Even as SARS-CoV-2 continues its worldwide spread, MERS-CoV remains a threat. MERS-CoV is the most virulent human pathogenic coronavirus known to date, even though only sporadic infections have been reported in the Middle East since 2016. Most recently, it was warned that the Qatar FIFA World Cup 2022 and camel pageant championships might increase the risk of MERS-CoV transmission and global spread.3 In 2015, a similar instance occurred with an individual returning to Seoul from Saudi, resulting in 184 infections with 36 deaths.2 As a reminder, no MERS vaccine is available, even while the case-fatality rate for MERS-CoV infection is astonishingly high, approximately 35%, 100 times higher than that for COVID-19.

Even more concerning is the risk of a newly emerging β-CoV clade, SARS-CoV-3 or MERS-CoV-2, via genetic recombination between SARS-CoV-2, particularly the Omicron subvariant, and MERS-CoV. Furthermore, it is likely that such a new β-CoV clade may bear high SARS-CoV-2-like transmissibility along with a high MERS-CoV-like case-fatality rate, which would have catastrophic repercussions.

Thus, receptor-sharing by SARS-CoV-2 and MERS-CoV relatives makes simultaneous infection by two different coronavirus clades more likely, even leading to a higher probability of RNA-RNA recombination within the same cell. Several cases of SARS-CoV-2/MERS-CoV coinfection were recently reported in Saudi Arabia,4 possibly foreshadowing recombination between these two β-coronaviruses. Thus, in places still suffering from MERS-CoV infection, it is particularly necessary to use real-time quantitative PCR for MERS-CoV screening in patients with SARS-CoV-2 infection.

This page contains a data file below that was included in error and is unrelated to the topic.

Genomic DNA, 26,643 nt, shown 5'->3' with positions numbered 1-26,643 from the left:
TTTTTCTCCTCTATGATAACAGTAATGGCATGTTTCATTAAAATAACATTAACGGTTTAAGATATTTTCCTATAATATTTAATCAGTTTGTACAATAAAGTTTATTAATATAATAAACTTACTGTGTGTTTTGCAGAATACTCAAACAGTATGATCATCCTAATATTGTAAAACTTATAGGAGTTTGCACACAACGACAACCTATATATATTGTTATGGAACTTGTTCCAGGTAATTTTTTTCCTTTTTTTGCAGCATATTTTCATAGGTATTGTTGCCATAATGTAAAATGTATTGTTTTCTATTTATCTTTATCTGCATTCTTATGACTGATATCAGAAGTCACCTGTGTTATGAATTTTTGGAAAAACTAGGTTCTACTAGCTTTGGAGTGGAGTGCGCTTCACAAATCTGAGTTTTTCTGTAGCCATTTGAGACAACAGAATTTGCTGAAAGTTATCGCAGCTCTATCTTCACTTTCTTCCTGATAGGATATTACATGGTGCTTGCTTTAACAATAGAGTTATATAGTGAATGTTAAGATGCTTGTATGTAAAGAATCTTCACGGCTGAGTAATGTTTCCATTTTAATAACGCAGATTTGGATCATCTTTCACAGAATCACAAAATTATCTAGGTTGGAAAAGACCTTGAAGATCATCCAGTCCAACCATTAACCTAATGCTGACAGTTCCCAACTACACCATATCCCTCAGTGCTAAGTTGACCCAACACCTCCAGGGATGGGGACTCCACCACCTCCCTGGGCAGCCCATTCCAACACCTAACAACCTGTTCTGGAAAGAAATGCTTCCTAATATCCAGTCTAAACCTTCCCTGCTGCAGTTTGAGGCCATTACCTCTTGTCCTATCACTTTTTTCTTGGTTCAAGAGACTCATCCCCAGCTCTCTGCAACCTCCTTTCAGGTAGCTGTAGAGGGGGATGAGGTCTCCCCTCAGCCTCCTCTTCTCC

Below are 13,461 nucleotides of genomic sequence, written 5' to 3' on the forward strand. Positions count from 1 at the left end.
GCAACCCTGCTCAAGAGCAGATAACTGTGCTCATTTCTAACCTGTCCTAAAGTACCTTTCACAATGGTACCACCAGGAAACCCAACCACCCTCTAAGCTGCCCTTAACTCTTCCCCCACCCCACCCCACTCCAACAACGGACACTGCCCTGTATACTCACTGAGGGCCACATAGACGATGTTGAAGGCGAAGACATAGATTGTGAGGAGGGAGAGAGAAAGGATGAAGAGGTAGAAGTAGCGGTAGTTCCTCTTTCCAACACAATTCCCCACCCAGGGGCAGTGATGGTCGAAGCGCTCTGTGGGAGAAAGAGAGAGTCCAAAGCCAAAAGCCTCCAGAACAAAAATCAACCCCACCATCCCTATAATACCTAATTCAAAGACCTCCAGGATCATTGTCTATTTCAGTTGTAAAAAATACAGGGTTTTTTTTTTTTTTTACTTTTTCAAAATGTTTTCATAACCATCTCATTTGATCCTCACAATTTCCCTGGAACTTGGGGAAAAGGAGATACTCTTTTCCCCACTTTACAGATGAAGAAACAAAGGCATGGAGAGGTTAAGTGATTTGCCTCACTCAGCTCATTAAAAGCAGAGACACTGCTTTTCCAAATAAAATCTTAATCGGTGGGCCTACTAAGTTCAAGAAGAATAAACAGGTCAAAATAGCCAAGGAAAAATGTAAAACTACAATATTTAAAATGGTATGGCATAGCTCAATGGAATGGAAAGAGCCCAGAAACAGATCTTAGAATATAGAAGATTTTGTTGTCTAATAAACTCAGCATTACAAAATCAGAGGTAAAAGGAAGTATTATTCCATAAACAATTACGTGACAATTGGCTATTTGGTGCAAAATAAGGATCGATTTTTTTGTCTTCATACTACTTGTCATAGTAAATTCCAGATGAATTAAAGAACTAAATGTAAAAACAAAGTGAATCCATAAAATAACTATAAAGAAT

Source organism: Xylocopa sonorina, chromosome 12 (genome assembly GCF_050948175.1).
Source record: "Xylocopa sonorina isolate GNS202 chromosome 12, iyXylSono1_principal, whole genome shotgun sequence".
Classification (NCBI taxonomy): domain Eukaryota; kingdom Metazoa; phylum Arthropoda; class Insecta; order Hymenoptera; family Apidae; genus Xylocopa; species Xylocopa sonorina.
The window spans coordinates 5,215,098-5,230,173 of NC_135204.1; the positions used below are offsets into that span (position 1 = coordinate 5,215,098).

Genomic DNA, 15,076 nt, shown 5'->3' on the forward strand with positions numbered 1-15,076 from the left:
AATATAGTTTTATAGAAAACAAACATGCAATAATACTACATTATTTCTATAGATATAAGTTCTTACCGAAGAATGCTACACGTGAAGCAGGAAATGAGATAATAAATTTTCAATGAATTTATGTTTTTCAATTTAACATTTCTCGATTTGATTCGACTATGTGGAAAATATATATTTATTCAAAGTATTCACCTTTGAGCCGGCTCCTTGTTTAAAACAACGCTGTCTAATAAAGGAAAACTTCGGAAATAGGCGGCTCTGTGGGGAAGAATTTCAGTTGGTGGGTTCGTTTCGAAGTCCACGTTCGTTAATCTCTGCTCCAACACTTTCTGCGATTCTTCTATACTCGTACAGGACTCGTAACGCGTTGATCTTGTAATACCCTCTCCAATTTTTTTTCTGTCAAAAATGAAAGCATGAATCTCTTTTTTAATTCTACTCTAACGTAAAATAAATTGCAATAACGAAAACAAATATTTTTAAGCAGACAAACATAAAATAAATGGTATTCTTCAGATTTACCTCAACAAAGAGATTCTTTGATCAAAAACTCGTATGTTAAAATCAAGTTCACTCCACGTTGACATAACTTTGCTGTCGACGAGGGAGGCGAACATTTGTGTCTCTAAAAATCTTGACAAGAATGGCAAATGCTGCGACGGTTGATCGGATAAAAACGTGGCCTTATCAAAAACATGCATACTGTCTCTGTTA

The mounting likelihood of SARS-CoV-2/MERS-CoV recombination calls for the development of broad-spectrum vaccines and therapeutic drugs with efficacy against pan-β-coronaviruses, especially those sharing the same host receptor (Fig. 1b). Many research teams have attempted to develop pan-β-CoV vaccines. For example, researchers at DIOSynVax used 3D computer modeling to design vaccine antigen payloads and deployed them in mRNA-, virus vector-, or protein-based β-CoV vaccines.5

Vaccines containing multiple conserved neutralizing antibody epitopes or T cell epitopes from different β-CoVs, but simultaneously displayed on one kind of carrier, such as nanoparticles, are expected to elicit cross-reactive immune responses against multiple β-CoVs. Our team has identified a STING antagonist-based adjuvant, termed CF501,5 that can be used for the development of highly effective and long-lasting β-CoV vaccines.

The two broad-spectrum neutralizing antibodies B6 and S2P6 targeting a conserved stem helix epitope in the S2 subunit of SARS-CoV-2 spike protein are also effective against Neo-CoV infection, suggesting that antigens containing the stem helix region may be used for the development of pan-β-CoV vaccines.1 Another broad-spectrum neutralizing antibody, 76E1, was found to target a highly conserved S2’ cleavage site and fusion peptide epitope within the S2 subunit, indicating that these regions can also be used for the development of pan-β-CoV vaccines.5

In sum, given the high risk of SARS-CoV-2/MERS-CoV recombination, the development of pan-β-CoV vaccines as well as CoV entry and replication inhibitor-based therapeutics is urgently needed to combat the pandemics or epidemics caused by emerging SARS-CoV-3 or MERS-CoV-2 in the future.